The big question as Real Madrid begin the defence of their Champions League crown against FC Basel this evening is: Will Iker Casillas start?
The legendary keeper has found himself under scrutiny recently, with some sections of the Santiago Bernabeu jeering him off the field after their derby defeat to Atletico Madrid on Saturday.
He has been restored to the starting line-up for the beginning of the campaign following the sale of Diego Lopez, who had been favoured by former boss Jose Mourinho after Casillas had picked up a serious injury during the 2012/13 season.
But Real have endured a torrid start with him back between the sticks. They stumbled over the line against newly-promoted Cordoba before dramatically collapsing from being 2-0 in front at Real Sociedad, as well as losing to their bitter rivals without much of a fight.
In my opinion though, making him a scapegoat for Real’s poor form at the moment could not be more wrong. Yes they have conceded six goals already, but not one of them have been his fault.
Pepe and Sergio Ramos should bare the blame for two of the goals at Sociedad – allowing David Zurutuza to get to the ball too easily on both occasions - as well as Atletico’s second on Saturday when they allowed Raul Garcia to dummy the ball inside penalty area before Arda Turan applied a brilliant finish.
I should add that the other two in the Basque Country came from poor marking on corners, as did Tiago’s opening goal in the Madrid derby.
So how can you blame the goalkeeper for that? Who do those sections of the Bernabeu on Saturday think they are?
I really do not understand why Casillas came out in the post-match interview and accepted the criticism coming his way. Well in all fairness while he did maintain his dignity, he had every right to question them from my point of view.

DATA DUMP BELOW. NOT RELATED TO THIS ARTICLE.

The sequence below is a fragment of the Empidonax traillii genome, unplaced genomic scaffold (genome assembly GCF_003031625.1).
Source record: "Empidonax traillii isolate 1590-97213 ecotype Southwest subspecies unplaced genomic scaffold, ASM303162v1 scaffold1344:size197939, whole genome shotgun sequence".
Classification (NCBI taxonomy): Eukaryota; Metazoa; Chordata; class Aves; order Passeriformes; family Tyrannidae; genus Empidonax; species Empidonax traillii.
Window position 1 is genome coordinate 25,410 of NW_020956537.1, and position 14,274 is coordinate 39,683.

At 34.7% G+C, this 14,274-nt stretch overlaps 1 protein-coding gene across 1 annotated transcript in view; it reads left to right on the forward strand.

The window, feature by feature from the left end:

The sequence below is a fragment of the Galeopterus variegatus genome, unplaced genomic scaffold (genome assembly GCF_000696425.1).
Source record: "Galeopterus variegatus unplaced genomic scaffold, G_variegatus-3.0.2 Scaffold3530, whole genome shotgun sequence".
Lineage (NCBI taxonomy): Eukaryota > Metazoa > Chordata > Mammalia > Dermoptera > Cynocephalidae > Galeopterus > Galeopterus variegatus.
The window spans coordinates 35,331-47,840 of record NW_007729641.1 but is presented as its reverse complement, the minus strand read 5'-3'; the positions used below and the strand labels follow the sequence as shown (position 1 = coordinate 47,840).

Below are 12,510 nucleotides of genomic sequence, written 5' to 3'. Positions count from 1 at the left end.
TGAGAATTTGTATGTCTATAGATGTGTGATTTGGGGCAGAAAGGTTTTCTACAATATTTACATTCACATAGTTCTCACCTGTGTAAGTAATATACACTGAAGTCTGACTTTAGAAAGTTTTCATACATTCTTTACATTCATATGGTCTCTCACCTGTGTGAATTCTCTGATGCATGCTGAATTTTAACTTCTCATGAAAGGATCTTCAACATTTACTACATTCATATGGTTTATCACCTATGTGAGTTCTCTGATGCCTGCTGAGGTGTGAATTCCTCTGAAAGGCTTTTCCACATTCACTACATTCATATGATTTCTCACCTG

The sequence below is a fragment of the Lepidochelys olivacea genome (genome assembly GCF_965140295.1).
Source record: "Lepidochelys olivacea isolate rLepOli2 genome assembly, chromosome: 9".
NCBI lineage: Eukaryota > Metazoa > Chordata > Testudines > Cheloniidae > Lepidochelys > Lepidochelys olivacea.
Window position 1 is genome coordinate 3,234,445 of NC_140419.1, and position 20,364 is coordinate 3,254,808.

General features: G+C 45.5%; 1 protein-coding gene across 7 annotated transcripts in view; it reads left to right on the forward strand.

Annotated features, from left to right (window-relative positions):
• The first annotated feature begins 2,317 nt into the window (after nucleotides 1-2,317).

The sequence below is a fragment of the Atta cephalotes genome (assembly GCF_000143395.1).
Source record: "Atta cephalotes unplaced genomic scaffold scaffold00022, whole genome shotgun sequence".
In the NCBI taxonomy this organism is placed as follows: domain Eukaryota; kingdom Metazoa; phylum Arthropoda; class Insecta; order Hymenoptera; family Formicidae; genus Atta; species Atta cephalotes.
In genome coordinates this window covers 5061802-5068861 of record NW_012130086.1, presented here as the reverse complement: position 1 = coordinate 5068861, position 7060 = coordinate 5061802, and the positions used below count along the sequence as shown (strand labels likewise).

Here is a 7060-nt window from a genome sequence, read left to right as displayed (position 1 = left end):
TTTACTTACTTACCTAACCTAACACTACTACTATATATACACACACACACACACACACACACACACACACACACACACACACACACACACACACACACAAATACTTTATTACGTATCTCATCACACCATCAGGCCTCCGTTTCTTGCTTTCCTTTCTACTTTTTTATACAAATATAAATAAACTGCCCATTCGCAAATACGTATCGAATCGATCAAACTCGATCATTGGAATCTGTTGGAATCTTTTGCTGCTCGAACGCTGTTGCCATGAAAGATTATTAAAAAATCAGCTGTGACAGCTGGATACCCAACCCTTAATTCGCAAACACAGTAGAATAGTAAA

He might have made a couple of mistakes last season, notably in the Champions League final as well as during Spain’s FIFA World Cup debacle. But what do you expect when he has hardly played and has not had the opportunity to build consistency and confidence? And more to the point, he is human!
And while he may not be the cool, calm presence between the posts that he once was, he is still more than capable and suggestions of him being dropped are nonsense. If he is given a lengthy run in the team and makes mistake after mistake then fine, but you cannot judge him on one or two errors when he has not played consistently for over 18 months.
You only have to glance at his medal and trophy cabinet to get a sniff of his stature and what he has achieved in his career – it is beyond envious. He became Real’s undisputed number one when he was just 18 and made the Spanish goalkeeper’s jersey his own by the age of 21. Then there is the small matter of a FIFA World Cup, two UEFA European Championships, five La Liga titles and three Champions League winners medals just to name a few.
He is 33 now and approaching the twilight of his career, but he has not become a bad goalkeeper overnight – he is still world-class in my opinion. Keylor Navas will be Real’s number one within the next few years, but Casillas still has plenty to offer.
My solution would be to employ Navas in the cup games and less important league or European games, but stick with Casillas domestically and then have the more secure pairing of Ramos and Raphael Varane in front of him.
What is for certain is that Carlo Ancelotti has a big decision on his hands and needs to be very careful with the way he goes about it.